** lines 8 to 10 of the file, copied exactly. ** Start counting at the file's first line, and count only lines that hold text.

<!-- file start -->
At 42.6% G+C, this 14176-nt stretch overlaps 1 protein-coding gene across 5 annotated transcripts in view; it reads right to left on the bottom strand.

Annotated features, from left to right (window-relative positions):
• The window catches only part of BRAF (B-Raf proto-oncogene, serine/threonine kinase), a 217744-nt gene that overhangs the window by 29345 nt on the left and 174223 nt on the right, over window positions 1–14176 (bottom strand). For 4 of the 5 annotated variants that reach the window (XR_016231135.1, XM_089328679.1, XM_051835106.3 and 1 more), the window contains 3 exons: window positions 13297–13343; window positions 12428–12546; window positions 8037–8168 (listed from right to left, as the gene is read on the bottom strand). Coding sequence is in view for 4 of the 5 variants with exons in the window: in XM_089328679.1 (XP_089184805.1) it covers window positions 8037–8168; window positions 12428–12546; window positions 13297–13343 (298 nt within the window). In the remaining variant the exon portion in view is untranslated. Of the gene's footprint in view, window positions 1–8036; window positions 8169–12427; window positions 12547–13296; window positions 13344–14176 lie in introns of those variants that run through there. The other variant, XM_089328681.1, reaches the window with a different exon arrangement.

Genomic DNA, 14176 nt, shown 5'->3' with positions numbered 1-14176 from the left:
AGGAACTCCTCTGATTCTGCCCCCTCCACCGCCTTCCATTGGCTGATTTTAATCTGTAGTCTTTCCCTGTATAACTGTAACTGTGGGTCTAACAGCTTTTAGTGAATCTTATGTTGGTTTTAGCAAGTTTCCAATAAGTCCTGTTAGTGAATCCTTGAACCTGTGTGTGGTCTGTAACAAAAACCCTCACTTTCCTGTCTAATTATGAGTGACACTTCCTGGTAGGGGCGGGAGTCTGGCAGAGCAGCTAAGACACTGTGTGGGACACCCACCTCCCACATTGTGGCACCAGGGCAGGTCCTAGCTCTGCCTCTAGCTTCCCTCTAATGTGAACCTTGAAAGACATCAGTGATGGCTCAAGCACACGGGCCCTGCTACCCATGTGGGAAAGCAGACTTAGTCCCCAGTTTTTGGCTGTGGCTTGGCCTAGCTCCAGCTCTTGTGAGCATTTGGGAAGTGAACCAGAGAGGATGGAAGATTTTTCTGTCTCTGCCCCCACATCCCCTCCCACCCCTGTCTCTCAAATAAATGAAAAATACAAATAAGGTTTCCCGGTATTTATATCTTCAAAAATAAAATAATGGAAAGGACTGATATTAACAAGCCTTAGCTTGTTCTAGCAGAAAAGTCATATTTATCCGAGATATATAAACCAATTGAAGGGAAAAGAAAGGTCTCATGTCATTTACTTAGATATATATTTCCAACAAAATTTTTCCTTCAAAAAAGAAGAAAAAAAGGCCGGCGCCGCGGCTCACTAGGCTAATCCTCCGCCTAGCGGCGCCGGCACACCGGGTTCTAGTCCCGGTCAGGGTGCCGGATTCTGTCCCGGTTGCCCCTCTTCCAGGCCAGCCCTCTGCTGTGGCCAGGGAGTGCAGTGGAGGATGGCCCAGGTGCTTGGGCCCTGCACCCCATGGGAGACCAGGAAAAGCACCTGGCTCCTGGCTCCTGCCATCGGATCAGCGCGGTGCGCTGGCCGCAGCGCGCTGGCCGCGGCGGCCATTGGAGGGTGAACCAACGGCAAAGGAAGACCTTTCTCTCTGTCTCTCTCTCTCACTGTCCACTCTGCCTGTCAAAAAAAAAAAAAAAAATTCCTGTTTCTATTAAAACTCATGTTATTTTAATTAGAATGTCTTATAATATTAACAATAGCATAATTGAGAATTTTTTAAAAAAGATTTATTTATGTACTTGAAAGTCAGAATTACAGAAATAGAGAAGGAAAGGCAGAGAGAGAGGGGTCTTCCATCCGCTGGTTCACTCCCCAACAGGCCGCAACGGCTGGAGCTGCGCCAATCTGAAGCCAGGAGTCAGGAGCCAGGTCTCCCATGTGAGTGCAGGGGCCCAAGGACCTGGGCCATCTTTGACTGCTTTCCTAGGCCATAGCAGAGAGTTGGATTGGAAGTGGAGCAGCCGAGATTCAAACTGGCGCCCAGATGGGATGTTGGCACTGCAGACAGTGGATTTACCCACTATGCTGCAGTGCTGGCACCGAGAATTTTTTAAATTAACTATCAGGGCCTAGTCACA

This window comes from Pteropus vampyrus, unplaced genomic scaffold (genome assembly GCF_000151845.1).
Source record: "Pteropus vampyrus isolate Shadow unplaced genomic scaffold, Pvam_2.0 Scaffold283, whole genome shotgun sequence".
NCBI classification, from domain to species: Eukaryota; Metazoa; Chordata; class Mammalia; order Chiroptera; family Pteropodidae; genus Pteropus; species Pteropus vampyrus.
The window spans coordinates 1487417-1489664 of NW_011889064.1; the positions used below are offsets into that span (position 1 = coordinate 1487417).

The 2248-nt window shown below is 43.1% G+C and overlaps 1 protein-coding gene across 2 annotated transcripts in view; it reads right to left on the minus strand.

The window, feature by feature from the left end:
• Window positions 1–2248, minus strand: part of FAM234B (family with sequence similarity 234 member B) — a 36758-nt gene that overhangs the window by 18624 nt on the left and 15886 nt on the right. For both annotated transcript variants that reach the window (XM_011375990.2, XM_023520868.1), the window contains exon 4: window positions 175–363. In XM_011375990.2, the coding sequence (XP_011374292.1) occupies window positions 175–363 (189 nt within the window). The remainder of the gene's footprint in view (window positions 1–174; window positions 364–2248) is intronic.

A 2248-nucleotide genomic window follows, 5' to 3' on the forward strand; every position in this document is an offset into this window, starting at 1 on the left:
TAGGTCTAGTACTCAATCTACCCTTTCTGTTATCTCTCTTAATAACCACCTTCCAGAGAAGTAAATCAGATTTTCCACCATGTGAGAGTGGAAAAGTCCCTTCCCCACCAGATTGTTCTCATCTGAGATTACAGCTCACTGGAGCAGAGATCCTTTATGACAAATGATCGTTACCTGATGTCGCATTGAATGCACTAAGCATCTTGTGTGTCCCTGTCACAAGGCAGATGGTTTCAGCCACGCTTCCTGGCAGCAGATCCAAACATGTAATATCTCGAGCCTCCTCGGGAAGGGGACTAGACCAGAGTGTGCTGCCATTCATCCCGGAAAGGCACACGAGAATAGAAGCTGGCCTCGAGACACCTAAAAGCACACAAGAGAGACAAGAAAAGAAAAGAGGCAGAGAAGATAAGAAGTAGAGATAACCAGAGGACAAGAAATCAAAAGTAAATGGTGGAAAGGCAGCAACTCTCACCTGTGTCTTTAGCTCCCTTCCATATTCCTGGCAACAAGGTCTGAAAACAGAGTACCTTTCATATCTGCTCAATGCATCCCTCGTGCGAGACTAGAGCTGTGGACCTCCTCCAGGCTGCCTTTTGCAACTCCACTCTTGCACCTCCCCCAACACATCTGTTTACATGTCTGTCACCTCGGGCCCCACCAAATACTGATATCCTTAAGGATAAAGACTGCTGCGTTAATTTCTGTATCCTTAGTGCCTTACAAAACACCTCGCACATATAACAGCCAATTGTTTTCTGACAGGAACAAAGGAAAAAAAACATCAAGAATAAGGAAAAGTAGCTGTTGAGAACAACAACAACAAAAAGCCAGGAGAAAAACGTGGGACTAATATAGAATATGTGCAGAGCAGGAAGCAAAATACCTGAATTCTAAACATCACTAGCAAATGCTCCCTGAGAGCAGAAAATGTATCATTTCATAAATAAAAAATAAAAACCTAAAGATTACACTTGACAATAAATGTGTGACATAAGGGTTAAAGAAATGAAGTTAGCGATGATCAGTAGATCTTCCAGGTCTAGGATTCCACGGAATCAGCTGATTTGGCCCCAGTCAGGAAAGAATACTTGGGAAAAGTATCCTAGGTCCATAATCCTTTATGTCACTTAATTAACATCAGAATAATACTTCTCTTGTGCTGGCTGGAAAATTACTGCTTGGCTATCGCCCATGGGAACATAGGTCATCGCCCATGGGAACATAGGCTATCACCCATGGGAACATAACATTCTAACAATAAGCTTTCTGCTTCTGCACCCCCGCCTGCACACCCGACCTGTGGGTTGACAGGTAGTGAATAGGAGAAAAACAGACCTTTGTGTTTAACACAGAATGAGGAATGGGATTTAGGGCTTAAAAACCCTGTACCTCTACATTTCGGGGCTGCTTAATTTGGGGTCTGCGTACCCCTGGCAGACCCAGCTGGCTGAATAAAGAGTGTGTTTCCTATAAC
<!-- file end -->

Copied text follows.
NCBI classification, from domain to species: Eukaryota; Metazoa; Chordata; class Mammalia; order Chiroptera; family Pteropodidae; genus Pteropus; species Pteropus vampyrus.
The window spans coordinates 1487417-1489664 of NW_011889064.1; the positions used below are offsets into that span (position 1 = coordinate 1487417).

The 2248-nt window shown below is 43.1% G+C and overlaps 1 protein-coding gene across 2 annotated transcripts in view; it reads right to left on the minus strand.